With an estimated 1,125,000 people employed, the legal industry did not add any new jobs in the month of August, according to preliminary estimates by the U.S. Department of Labor’s Bureau of Labor Statistics.
That figure is the same as BLS’ estimate for the month of July, though original estimates had put the July number 1,100 lower—at 1,123,900 jobs.
Despite stalled growth last month, BLS estimates that there were more people employed in the legal industry in July and August than at any other time this year. The preliminary figure for August is also a big improvement over this time last year, when 1,118,900 people worked in the field. (The government often revises its monthly jobs numbers.)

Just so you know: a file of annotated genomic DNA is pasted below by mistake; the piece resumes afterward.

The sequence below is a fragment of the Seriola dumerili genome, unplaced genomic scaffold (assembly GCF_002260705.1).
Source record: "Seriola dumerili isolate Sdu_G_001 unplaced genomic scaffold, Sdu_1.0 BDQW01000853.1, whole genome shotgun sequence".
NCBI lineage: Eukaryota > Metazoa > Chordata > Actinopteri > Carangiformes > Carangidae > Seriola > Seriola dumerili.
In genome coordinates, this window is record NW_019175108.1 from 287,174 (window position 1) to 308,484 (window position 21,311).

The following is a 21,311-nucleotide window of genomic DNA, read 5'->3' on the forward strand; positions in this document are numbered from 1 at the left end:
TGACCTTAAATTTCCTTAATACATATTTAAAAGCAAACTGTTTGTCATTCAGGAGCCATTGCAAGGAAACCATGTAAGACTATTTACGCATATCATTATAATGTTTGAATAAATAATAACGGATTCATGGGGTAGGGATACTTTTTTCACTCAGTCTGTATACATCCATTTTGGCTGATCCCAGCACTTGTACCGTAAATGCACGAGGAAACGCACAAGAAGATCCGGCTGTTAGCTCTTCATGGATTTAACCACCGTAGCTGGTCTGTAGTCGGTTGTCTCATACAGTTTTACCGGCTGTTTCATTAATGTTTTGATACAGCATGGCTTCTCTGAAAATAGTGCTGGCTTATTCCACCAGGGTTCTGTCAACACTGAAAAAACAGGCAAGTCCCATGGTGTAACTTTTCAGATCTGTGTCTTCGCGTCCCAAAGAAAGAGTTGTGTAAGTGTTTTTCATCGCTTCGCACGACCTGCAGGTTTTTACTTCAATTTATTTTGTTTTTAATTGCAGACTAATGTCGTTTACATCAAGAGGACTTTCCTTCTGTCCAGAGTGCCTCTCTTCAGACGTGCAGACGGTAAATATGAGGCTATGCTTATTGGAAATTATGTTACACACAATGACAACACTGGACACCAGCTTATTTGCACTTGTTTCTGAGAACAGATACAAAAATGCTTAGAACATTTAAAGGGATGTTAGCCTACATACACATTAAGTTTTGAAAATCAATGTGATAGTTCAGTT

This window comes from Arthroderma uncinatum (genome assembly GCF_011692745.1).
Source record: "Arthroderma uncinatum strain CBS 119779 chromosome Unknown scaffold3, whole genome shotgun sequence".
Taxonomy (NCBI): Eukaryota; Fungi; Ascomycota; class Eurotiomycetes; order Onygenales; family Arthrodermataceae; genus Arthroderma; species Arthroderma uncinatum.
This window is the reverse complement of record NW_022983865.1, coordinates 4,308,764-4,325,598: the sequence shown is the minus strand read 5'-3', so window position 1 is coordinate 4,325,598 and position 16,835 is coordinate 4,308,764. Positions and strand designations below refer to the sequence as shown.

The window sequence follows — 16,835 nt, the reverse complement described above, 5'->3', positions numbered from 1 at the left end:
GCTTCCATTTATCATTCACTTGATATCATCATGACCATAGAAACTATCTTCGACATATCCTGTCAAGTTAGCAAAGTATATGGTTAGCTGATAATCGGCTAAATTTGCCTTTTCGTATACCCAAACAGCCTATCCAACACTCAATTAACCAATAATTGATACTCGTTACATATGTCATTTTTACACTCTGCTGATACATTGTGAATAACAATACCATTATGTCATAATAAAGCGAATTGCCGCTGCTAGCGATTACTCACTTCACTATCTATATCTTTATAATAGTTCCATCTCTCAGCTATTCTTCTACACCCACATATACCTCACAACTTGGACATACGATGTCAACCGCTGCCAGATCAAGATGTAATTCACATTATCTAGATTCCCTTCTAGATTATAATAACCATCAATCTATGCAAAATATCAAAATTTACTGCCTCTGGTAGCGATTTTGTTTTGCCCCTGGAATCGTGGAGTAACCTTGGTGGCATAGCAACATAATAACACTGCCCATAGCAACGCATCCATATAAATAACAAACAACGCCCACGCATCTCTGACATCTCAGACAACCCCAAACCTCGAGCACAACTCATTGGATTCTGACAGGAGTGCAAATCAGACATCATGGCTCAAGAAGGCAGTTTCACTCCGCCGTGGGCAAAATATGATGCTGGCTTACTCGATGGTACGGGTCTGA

Consolidation within the industry could be keeping job growth fairly subdued. Just this week, Kenyon & Kenyon laid off close to 40 staff and associates, sources told sibling publication the New York Law Journal. The IP boutique is in the process of winding down operations as 55 of its lawyers prepare to join Houston-based Andrews Kurth after many of its partners left for other firms in recent months.
Meanwhile, report after report from industry experts at places such as Citi Private Bank and Wells Fargo Private Bank, show that firms are registering flat demand for legal services. Modest revenue increases at the top firms seem to be the result of rate hikes. A recent pay raise of between 12 and 13 percent for associates issued by most Am Law 200 firms is an added expense that could make those firms increasingly cautious about future hiring.
The stagnant growth in the legal industry mirrored overall employment trends in the U.S., according to data provided by BLS. The national unemployment rate stood at 4.9 percent for the third month in a row.